Showing posts from September, 2022

Season 3 of the Celtic Students Podcast: Some Reflections

     The third season of the Celtic Students Podcast has come to an end and I am happy to be able to reflect in this blog post on what has been a fantastic season. Once again, the podcast has brought together students, academics and community members to discuss a wide range of topics relating to Celtic Studies. The diversity of places, themes and sectors mentioned across the season reflects the wide approach to Celtic Studies that the Association of Celtic Students promotes. This approach is one centered on the Celtic languages and all aspects of their use past and present. In keeping with our commitment to promoting these languages, this season has featured bilingual episodes with Cornish, Manx and Irish, as well as poetry reading in Welsh. This has allowed speakers of these languages to hear more content in their language, while allowing people who are less familiar with the languages but who can understand English to hear them being spoken and gain that familiarity. While this is a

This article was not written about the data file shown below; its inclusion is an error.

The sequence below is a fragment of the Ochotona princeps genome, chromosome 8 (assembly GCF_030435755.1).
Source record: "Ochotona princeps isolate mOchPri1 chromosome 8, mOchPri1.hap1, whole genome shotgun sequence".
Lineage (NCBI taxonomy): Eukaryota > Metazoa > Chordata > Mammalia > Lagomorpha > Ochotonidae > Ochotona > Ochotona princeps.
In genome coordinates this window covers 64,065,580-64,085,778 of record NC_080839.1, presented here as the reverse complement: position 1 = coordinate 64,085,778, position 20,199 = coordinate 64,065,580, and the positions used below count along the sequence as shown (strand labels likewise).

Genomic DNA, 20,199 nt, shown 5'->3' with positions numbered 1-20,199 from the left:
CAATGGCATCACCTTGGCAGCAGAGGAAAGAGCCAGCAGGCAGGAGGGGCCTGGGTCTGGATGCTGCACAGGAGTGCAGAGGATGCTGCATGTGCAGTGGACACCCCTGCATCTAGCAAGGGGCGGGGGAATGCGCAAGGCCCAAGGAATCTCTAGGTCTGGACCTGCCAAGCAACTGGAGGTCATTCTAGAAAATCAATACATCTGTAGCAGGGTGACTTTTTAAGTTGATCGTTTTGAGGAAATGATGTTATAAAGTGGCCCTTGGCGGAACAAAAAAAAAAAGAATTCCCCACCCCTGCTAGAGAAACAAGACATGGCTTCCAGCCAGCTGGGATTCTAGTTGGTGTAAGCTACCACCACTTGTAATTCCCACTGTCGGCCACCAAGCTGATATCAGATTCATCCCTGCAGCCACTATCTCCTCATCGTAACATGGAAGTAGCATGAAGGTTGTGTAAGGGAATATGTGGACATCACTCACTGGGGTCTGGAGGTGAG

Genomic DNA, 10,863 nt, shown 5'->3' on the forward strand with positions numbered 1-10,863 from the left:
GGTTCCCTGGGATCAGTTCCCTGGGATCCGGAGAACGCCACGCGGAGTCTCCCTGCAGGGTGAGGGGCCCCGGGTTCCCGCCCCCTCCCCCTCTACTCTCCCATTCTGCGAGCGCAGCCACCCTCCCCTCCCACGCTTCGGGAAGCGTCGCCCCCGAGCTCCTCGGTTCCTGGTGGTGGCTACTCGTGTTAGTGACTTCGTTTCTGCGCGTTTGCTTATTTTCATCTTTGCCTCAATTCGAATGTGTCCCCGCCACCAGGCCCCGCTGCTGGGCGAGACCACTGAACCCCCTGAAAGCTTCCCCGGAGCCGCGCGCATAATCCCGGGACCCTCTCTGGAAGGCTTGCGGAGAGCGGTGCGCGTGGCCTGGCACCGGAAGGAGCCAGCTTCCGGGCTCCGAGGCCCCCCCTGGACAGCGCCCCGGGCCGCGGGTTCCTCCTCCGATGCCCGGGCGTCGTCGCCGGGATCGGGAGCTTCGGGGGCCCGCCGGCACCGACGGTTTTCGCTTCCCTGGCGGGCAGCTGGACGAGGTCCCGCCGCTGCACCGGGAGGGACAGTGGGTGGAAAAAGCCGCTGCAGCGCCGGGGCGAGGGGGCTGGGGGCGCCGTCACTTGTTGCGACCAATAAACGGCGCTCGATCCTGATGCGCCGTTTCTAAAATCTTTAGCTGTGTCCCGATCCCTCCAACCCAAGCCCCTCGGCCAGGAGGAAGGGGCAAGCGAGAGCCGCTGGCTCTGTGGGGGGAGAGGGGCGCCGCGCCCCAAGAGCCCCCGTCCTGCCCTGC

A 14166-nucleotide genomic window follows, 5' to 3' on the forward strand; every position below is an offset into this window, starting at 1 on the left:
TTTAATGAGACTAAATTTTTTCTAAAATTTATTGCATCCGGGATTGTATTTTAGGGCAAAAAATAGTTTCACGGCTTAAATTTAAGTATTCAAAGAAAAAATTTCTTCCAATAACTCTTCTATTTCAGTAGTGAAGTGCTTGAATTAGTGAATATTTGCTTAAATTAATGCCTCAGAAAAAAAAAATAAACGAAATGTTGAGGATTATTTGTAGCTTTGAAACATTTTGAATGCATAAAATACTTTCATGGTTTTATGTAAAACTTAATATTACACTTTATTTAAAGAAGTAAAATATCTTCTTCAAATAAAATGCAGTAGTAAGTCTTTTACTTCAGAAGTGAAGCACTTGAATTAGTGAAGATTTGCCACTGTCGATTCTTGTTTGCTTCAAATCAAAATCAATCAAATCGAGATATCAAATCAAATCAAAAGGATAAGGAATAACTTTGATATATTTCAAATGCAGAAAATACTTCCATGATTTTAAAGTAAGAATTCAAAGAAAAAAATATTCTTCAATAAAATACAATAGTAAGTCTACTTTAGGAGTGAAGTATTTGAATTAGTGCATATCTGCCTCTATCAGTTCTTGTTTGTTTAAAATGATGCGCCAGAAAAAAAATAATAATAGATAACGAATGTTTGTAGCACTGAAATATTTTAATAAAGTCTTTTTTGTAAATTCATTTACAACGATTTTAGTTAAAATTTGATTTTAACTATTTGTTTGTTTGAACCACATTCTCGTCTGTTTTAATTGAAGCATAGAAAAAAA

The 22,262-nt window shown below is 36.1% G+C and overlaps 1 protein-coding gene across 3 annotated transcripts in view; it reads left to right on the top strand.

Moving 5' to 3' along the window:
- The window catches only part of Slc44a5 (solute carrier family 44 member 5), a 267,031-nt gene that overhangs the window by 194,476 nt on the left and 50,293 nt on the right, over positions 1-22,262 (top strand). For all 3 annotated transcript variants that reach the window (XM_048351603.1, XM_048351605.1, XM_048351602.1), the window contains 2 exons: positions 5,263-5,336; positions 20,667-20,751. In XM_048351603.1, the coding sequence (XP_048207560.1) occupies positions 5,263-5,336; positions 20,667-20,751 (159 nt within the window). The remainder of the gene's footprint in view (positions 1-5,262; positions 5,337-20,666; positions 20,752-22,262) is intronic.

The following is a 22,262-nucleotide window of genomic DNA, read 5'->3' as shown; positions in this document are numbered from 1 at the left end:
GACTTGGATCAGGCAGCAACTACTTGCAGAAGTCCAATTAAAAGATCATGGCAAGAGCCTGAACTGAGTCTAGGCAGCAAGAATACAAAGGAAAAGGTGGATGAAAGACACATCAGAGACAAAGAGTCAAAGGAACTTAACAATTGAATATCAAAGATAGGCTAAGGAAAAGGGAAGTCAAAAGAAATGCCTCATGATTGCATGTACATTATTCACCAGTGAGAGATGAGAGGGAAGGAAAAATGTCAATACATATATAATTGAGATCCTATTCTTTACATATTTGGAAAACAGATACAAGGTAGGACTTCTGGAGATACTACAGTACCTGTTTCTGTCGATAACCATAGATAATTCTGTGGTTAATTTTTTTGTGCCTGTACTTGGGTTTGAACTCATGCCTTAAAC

The Sounds of Medieval Wales, featuring Llewelyn Hopwood (podcast notes, s3e9)

The Sounds of Medieval Wales featuring Llewelyn Hopwood In this episode, Nina Cnockaert-Guillou talks to Llewelyn Hopwood, a DPhil student at the University of Oxford, about his doctoral research, which focuses on ‘Sound and Control’ in medieval Welsh poetry during the Beirdd yr Uchelwyr period (c. 1300–1600). Llewelyn first explains how he got the idea for such an innovative research project and talks about Celtic Studies in Oxford. He then discusses sound studies and his own research in more detail, and treats us with a few readings from medieval Welsh poems! Please find all the translations and details of these poems below. This episode was recorded in August 2022.  Host: Nina Cnockaert-Guillou  Guest: Llewelyn Hopwood  Languages: English, with poetry readings in Welsh  Music: “Kesh Jig, Leitrim Fancy” by Sláinte, CC BY-SA 3.0 US (, available from   Dafydd ap Gwilym ‘Trafferth Mewn Tafarn’  ll. 31–46 ed. and t